I guess I was lucky. I got diagnosed the first time I went to my doctor. I had complained to him for years about not having any energy and being tired all the time and he never did anything about that but when I went to him about the muscle spasms he made the diagnosis right off. He doesn’t like to give pain meds though. Says pain pills won’t help the kind of pain I have, whatever that means. I finally had to make an appointment and go see him just specifically for my knee and he finally put me on ultram. But that’s ok, I don’t want to be on narcotics. I take flexeril, neurontin, ultram, naproxen and mobic and I still hurt! I have heard too many bad things about Lyrica so I don’t expecially want to try that one if I don’t have to. I’m still working but not by choice. Some days I just don’t even want to get out of bed.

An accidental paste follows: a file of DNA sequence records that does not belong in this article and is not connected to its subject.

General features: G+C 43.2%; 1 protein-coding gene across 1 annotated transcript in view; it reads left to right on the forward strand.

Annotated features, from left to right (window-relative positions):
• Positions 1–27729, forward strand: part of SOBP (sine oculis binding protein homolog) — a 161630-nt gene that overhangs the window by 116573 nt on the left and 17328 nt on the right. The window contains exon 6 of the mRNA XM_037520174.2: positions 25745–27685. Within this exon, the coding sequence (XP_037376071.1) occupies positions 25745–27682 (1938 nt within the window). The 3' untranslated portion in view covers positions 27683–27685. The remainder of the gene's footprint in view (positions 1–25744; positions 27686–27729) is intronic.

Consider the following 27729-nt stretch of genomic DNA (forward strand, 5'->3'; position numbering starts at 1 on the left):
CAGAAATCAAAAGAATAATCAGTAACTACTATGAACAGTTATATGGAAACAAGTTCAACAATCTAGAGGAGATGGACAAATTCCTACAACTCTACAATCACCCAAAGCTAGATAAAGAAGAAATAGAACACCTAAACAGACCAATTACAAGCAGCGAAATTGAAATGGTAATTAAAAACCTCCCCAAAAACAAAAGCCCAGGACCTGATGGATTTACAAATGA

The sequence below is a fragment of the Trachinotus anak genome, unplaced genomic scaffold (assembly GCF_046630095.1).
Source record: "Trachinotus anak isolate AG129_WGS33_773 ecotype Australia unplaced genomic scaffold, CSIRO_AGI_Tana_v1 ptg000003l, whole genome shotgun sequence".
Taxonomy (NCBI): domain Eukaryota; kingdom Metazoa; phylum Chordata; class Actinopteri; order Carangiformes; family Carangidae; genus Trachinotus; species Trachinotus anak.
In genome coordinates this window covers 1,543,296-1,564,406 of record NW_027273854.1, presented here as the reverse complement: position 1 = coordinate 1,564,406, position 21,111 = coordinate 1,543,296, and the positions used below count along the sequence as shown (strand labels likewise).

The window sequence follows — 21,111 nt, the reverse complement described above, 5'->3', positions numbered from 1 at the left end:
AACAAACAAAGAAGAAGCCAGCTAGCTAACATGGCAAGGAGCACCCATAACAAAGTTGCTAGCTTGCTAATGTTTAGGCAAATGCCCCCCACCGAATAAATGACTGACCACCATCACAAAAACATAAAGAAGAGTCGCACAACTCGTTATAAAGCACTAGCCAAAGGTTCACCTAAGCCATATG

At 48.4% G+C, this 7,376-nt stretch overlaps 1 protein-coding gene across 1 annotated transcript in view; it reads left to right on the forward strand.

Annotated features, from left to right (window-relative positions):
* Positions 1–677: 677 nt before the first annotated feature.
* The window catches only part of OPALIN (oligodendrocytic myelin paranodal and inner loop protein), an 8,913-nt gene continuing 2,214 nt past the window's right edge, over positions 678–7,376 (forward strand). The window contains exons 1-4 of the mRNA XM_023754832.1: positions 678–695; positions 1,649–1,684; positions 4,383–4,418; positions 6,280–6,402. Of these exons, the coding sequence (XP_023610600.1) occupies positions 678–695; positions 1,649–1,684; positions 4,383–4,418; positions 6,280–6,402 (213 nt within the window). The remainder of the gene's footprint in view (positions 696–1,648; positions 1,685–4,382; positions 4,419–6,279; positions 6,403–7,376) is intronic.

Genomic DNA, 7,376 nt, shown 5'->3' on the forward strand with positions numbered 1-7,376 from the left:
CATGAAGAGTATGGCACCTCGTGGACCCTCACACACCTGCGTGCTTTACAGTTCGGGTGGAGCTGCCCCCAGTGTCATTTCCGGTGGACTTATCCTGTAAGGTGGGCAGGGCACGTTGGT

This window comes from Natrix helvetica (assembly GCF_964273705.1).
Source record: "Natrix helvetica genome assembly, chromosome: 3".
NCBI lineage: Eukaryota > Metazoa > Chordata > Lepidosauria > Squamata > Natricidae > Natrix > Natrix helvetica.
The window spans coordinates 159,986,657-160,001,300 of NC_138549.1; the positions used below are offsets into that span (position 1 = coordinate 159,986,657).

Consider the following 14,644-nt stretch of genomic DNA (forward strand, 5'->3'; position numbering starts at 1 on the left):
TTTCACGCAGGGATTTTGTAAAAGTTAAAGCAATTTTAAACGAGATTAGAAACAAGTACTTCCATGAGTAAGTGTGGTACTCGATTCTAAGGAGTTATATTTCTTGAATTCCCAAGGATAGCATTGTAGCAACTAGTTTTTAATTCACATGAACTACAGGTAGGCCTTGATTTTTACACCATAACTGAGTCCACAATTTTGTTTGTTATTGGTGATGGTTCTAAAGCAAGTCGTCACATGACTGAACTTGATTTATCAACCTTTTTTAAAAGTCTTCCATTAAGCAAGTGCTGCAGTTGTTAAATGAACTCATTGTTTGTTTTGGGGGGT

4. terri herring says:

    As a 20 yr sufferer of fibro I would appreciate being put on your email list or newsletter list for updates. If you ever need a guina pig I would gladly volunteer. This disease is brutal and needs to be conquered soon before it takes us down for the count. In FL the DEA is putting a lot of heat on the doctors and pharmacies which is cutting off the narcotics to those of us who need it the most. This is a deadly disease that will kill by the hand of those who can no longer tolerate the constant beating of unbearable pain. We appreciate your dedication and work. Terri

  5. Danielle says:

    $744 for the blood test is a lot less than I paid for all the tests that came back negative, not to mention the multiple CAT scans, etc. that will probably cause cancer for me in the future.